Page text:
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Polar Bears Emerge from Den in Canada

Canadian Wildlife Cinematographer Films Young Polar Bears Exiting Den

Hugo Kitching, a renowned cinematographer and filmmaker in Canada, spent time shooting polar bear cubs in northern Manitoba as they emerged from their dens. It all began when producers of the Kingdom of the Polar Bears requested if he was willing to join the team in filming in one of the coldest conditions.


Unusual Challenges Encountered

Kitching was quick to accept, and off they traveled to northern Manitoba. After reaching their destination, Kitching says that they encountered several unique challenges, including the entire crew catching norovirus due to the extreme cold. He says that the whole team got very sick and feverish, and they, unfortunately, lost one cameraman on the tundra.


He needed to keep himself warm to continue with the shoot in freezing temperatures. The other issue was taking care of the equipment lest they malfunction in the cold conditions. With the shoot taking place in temperatures below -40 C, there was a high likelihood for filming equipment to malfunction, expensive cables snapping quickly, and batteries draining easily.


Besides, the camera gear was more prone to break easily because it would defrost, and condensation would form. To prevent this, Kitching and the team left the gear and equipment in protective cases for hours once they were back indoors.


They also had to remove the memory card from the camera once they brought it back indoors. Otherwise, Kitching says the only solution was to lug the entire case holding the camera outside to remove the memory card.


Overall, it took two months to film the Kingdom of the Polar Bears. However, Kitching admits that eight days in February were the most memorable for him. This is because local Cree guides and a veteran polar bear tracker, Dennis Compayre, identified a den with a mother bear and her newly born cubs.


Kitching’s Outdoor Vigil

Kitching and Compayre positioned themselves at a safe distance, waiting for the bears to emerge, an experience that Kitching compares with holding a vigil. After waiting several days, the mother bear peeked her nose above the snowdrifts. Although Kitching had come across many black bears in his line of work, he admitted that this was more like a dreaming moment for him.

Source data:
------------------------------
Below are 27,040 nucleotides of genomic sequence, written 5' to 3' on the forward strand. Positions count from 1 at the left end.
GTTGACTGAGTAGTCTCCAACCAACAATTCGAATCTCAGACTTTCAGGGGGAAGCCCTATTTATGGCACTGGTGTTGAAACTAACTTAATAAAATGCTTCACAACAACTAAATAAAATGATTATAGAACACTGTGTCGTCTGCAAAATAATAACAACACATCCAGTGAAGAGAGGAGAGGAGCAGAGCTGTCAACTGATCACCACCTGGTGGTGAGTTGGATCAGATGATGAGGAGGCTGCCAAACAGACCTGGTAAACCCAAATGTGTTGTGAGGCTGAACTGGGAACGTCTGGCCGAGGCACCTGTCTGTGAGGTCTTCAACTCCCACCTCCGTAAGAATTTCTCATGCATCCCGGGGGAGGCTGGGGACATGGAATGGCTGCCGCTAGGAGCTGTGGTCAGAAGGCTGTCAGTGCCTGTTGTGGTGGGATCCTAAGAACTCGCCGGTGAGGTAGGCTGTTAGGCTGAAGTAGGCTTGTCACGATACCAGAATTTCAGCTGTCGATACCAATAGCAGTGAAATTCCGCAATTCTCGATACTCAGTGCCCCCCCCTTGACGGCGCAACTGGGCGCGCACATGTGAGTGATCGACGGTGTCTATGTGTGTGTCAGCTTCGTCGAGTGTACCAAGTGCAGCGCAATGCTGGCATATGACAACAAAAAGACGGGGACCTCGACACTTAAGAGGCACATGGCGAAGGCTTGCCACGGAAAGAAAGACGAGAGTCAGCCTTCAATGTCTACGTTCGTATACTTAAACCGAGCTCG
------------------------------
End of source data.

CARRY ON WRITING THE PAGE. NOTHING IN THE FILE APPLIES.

He says that he was amazed by the mother bear’s huge size and grandeur.


Kitching says that she was stunning and appeared to be emerging from an elevator as she slowly came out of the ground. She gave a great shake that sent a giant cloud of snow from her fur. He describes this as one of his favorite shots in the film.


After witnessing the female polar bear emerge, Kitching and Compayre spend more days awaiting the emergence of the cubs. Of course, they were worried that the mother bear would smell their presence, but they tried their best to remain silent and maintain a safe distance.


During their wait, Kitching and Compayre witnessed a wolverine wandering close to the den before finally moving on. Kitching said that seeing this powerful and big animal indicated the many challenges that polar bear cubs encounter when they are born.


The cubs, which were small but full of energy, then appeared from their den. Kitching says that they were encouraged by the fact that the mother bear spent adequate time at the hole while her cubs played outside on the snow for the first time. This allowed them sufficient time for filming.

Filmmaker Wouldn’t Hesitate Going Back

Despite the many unusual challenges, Kitching quickly notes that he would go back to the Arctic in a heartbeat. He said it was a rare opportunity to witness the bears surface from their dens and follow them to Hudson Bay. He also noted the importance of teamwork as the local Cree guides traced the bears on their trek to the bay.  

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